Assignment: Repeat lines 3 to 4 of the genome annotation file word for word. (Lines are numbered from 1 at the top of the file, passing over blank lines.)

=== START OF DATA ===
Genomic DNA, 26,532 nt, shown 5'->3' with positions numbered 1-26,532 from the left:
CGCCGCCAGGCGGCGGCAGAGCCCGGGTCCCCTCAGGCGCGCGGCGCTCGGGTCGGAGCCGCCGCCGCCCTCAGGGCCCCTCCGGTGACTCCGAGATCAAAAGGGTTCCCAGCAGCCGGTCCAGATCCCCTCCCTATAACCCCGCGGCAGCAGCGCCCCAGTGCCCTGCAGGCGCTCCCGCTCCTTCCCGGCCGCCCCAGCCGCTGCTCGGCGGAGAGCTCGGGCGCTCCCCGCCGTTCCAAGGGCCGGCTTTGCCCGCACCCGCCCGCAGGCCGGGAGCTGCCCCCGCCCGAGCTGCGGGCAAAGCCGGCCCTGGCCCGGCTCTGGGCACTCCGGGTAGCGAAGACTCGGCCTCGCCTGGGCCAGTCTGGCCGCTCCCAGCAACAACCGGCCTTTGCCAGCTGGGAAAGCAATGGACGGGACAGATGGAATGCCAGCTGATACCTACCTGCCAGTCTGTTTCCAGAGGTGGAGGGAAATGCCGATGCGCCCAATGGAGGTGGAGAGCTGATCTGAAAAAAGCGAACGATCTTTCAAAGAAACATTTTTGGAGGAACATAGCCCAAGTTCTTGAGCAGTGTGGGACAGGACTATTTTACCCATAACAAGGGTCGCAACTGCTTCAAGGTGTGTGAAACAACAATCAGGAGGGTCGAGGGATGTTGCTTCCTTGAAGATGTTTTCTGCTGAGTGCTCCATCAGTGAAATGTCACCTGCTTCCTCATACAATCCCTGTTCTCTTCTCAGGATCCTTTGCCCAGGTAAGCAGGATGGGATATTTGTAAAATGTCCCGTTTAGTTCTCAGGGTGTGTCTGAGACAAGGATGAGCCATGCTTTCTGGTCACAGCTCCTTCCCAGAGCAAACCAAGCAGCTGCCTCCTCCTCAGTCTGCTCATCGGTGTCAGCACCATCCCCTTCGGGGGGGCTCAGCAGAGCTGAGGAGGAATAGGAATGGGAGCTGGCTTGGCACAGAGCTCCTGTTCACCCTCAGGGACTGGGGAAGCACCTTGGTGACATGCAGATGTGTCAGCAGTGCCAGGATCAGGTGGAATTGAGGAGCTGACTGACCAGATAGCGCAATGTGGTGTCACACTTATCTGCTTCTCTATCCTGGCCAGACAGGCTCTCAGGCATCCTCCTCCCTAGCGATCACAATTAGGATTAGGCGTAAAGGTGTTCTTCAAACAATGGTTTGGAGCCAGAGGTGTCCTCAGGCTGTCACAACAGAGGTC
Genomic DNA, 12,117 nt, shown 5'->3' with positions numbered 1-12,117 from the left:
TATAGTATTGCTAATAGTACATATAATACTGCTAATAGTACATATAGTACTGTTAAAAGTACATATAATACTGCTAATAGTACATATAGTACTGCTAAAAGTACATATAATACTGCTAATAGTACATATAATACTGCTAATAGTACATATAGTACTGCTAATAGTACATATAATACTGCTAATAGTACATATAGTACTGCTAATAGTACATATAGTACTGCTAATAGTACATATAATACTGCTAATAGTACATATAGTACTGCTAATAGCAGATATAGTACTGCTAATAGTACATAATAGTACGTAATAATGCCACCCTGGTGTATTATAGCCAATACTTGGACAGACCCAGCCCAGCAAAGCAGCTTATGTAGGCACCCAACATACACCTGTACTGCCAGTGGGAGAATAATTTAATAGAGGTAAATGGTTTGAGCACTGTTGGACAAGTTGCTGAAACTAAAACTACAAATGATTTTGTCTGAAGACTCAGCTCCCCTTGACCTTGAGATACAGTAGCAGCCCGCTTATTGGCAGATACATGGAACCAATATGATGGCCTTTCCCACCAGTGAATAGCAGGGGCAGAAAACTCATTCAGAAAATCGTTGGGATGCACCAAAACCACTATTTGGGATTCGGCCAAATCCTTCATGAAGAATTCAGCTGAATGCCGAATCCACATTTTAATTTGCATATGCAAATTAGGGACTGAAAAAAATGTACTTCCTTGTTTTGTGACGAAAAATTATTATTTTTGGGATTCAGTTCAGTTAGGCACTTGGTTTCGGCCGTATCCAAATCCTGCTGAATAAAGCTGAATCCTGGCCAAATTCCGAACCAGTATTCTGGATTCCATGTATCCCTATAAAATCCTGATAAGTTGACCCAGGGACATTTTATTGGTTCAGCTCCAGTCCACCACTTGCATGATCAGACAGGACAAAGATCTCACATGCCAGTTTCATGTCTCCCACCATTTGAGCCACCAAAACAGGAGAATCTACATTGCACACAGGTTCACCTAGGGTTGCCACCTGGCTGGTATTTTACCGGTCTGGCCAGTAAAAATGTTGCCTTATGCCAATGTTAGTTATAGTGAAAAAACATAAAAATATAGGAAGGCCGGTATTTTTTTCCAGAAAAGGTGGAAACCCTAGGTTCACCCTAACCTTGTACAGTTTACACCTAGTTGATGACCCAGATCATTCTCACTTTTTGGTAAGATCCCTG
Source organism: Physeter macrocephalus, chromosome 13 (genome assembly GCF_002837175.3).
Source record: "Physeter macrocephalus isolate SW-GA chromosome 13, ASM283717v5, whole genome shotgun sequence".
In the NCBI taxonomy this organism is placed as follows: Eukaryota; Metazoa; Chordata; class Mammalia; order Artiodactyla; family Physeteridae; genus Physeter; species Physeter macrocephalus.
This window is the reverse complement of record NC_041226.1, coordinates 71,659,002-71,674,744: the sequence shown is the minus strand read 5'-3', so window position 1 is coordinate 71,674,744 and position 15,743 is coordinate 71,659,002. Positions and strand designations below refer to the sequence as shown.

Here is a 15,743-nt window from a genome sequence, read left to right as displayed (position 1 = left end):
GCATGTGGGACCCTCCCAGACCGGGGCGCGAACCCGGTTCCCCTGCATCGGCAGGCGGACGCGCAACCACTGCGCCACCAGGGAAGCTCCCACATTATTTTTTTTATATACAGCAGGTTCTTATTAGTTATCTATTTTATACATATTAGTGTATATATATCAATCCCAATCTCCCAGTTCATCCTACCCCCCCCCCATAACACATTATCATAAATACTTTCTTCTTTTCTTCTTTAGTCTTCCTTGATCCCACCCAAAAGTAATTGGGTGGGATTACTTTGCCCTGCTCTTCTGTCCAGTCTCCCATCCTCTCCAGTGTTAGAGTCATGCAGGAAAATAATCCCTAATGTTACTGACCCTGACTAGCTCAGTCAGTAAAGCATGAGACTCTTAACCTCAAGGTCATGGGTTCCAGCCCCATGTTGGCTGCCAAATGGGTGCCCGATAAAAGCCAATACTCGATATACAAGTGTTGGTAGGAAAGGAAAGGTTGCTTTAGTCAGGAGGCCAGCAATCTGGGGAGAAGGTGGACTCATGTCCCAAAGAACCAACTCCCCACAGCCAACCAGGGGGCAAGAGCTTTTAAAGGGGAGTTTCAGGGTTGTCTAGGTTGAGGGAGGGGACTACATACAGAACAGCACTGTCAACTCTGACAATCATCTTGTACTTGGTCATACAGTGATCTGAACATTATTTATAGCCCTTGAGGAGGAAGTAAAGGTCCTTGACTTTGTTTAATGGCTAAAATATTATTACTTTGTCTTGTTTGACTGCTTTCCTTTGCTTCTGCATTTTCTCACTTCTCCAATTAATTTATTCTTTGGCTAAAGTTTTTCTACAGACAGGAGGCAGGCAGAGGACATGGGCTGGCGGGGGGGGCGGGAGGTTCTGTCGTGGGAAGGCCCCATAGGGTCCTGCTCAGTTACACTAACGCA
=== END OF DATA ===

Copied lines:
Genomic DNA, 12,117 nt, shown 5'->3' with positions numbered 1-12,117 from the left:
TATAGTATTGCTAATAGTACATATAATACTGCTAATAGTACATATAGTACTGTTAAAAGTACATATAATACTGCTAATAGTACATATAGTACTGCTAAAAGTACATATAATACTGCTAATAGTACATATAATACTGCTAATAGTACATATAGTACTGCTAATAGTACATATAATACTGCTAATAGTACATATAGTACTGCTAATAGTACATATAGTACTGCTAATAGTACATATAATACTGCTAATAGTACATATAGTACTGCTAATAGCAGATATAGTACTGCTAATAGTACATAATAGTACGTAATAATGCCACCCTGGTGTATTATAGCCAATACTTGGACAGACCCAGCCCAGCAAAGCAGCTTATGTAGGCACCCAACATACACCTGTACTGCCAGTGGGAGAATAATTTAATAGAGGTAAATGGTTTGAGCACTGTTGGACAAGTTGCTGAAACTAAAACTACAAATGATTTTGTCTGAAGACTCAGCTCCCCTTGACCTTGAGATACAGTAGCAGCCCGCTTATTGGCAGATACATGGAACCAATATGATGGCCTTTCCCACCAGTGAATAGCAGGGGCAGAAAACTCATTCAGAAAATCGTTGGGATGCACCAAAACCACTATTTGGGATTCGGCCAAATCCTTCATGAAGAATTCAGCTGAATGCCGAATCCACATTTTAATTTGCATATGCAAATTAGGGACTGAAAAAAATGTACTTCCTTGTTTTGTGACGAAAAATTATTATTTTTGGGATTCAGTTCAGTTAGGCACTTGGTTTCGGCCGTATCCAAATCCTGCTGAATAAAGCTGAATCCTGGCCAAATTCCGAACCAGTATTCTGGATTCCATGTATCCCTATAAAATCCTGATAAGTTGACCCAGGGACATTTTATTGGTTCAGCTCCAGTCCACCACTTGCATGATCAGACAGGACAAAGATCTCACATGCCAGTTTCATGTCTCCCACCATTTGAGCCACCAAAACAGGAGAATCTACATTGCACACAGGTTCACCTAGGGTTGCCACCTGGCTGGTATTTTACCGGTCTGGCCAGTAAAAATGTTGCCTTATGCCAATGTTAGTTATAGTGAAAAAACATAAAAATATAGGAAGGCCGGTATTTTTTTCCAGAAAAGGTGGAAACCCTAGGTTCACCCTAACCTTGTACAGTTTACACCTAGTTGATGACCCAGATCATTCTCACTTTTTGGTAAGATCCCTG